While I talked to the boys about their travels and books, I also asked them what they know about racism and police violence against Black men and boys. I wasn't surprised at how thoughtfully Jace described racism as “unfortunate.” Though he has yet to live even a full decade in America, he has a clear understanding of the concept and said that it makes him sad that some people judge others simply by skin color. Jace said that when he sees stories on television about shootouts and robberies and thinks about how the bad guys may be arrested, punished really harshly or killed, he believes that Black men and boys are treated differently by law enforcement. He said there may be some police officers that think they are better than people who are a different race from them, and that those officers may be “...just bad people on their own.” When Jace first met a police officer at a book signing for himself and Merl, he said he wasn't scared or excited. And although Merl seemed a little shy, he let me know that he was a little scared when he first met a police officer because he thought he and his brother were in trouble. But then he learned that the officer was an author just like him. He knew then that he didn't have to be afraid. Merl eagerly told me about his love for swimming and basketball, speaking of a trip he'd very much like to take to the hometown of his favorite NBA team—the Boston Celtics. He wants to play for the NBA when he grows up.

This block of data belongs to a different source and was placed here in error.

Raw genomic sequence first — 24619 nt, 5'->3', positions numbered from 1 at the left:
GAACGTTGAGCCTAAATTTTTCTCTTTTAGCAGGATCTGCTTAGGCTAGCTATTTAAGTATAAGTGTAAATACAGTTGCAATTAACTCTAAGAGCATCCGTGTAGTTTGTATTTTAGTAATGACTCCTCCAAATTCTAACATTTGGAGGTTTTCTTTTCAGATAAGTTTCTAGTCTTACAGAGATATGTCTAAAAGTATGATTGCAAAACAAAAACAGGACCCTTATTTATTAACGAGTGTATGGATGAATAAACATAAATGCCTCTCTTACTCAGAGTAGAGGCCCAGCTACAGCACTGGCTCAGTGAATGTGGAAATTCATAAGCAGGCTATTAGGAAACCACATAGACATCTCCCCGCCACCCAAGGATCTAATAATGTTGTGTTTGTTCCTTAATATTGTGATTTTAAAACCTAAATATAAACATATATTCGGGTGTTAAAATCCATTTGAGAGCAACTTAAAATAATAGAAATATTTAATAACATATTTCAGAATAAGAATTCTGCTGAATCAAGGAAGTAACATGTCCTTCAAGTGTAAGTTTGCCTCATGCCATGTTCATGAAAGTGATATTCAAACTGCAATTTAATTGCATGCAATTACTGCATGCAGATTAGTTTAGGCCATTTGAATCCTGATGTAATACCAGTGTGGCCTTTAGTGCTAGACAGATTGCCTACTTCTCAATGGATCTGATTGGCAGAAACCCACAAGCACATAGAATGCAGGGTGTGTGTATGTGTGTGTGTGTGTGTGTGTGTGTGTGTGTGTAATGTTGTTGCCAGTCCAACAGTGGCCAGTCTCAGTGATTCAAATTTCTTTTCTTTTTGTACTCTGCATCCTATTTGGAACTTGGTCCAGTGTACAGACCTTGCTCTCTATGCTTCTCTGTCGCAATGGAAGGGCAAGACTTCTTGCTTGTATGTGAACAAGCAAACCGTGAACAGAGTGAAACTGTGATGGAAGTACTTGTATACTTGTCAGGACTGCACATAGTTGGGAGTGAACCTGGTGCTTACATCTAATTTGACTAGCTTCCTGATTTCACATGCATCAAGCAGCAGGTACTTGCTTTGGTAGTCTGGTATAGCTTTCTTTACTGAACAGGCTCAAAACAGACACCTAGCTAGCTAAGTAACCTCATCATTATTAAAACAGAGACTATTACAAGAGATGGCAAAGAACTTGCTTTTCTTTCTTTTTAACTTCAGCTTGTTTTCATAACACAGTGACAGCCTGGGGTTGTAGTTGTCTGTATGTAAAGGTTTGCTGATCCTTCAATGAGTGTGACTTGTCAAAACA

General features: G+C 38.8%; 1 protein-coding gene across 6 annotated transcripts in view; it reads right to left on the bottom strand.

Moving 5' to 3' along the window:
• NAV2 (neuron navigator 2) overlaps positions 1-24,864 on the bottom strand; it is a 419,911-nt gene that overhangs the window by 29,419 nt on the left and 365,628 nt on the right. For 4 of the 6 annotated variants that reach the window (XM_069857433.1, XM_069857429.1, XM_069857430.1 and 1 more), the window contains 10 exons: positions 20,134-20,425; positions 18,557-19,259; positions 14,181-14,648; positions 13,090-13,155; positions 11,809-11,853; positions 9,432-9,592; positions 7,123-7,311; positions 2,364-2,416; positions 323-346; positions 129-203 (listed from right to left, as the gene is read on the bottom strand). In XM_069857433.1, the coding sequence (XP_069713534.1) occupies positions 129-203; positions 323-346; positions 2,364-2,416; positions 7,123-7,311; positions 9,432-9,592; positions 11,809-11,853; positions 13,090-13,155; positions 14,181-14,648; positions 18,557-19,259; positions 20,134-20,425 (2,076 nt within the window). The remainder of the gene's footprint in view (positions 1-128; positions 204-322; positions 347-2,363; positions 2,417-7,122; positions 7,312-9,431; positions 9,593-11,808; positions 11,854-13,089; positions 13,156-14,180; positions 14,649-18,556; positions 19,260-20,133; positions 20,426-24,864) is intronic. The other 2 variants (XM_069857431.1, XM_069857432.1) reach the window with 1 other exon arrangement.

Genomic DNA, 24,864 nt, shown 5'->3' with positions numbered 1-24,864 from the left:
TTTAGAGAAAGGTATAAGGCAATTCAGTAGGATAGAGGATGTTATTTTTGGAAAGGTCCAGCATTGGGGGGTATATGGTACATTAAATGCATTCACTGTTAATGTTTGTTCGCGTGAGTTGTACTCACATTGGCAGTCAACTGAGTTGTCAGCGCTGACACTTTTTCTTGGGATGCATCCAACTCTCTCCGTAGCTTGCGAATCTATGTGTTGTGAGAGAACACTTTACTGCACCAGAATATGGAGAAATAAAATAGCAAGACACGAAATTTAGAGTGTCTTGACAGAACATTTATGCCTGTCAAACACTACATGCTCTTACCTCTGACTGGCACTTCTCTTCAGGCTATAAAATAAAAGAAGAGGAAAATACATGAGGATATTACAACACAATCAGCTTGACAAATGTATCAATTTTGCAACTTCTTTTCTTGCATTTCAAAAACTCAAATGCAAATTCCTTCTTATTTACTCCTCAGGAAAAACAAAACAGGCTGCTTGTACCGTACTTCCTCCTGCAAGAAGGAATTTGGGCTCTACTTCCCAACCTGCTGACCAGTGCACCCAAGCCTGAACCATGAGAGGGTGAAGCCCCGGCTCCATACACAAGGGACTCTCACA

These busy brothers are an inspiration, and their mom is a vital influence, with her determination to ensure that they enjoy life to the fullest and get the opportunities they deserve. Take time to listen to the full interview with Jace, Merl, and Jennaye, who also is their booking agent. Watch Jace and Merl's video, check them out on their YouTube Channel, and purchase their books on Amazon, if you like. Visit www.fennelladventures.com to see Jace's CBS interview, and enjoy the photos that accompany this story, including pics from Cuba, Texas, Hawaii, and the Fennell Adventures Press Kit.
This is just the beginning. How wonderful that they've gotten started so young, with mom encouraging and backing them all the way. Jace looks up to his mom because, in his words, “she always provides for us and makes sure we have everything we need. And that's how I wanna be for my kids.” Merl echoed his brother's sentiments. Keep setting that example, mom!
Do other MOBBs think like me because I have been told I'm an overthinker, sooo...
Well, I've asked myself questions like this. And I've imagined that surely, when it comes to police brutality and the fear that moms have for our Black sons here in America, it cannot be as bad anywhere else. Of course, things are better for Black men and boys elsewhere; or are they?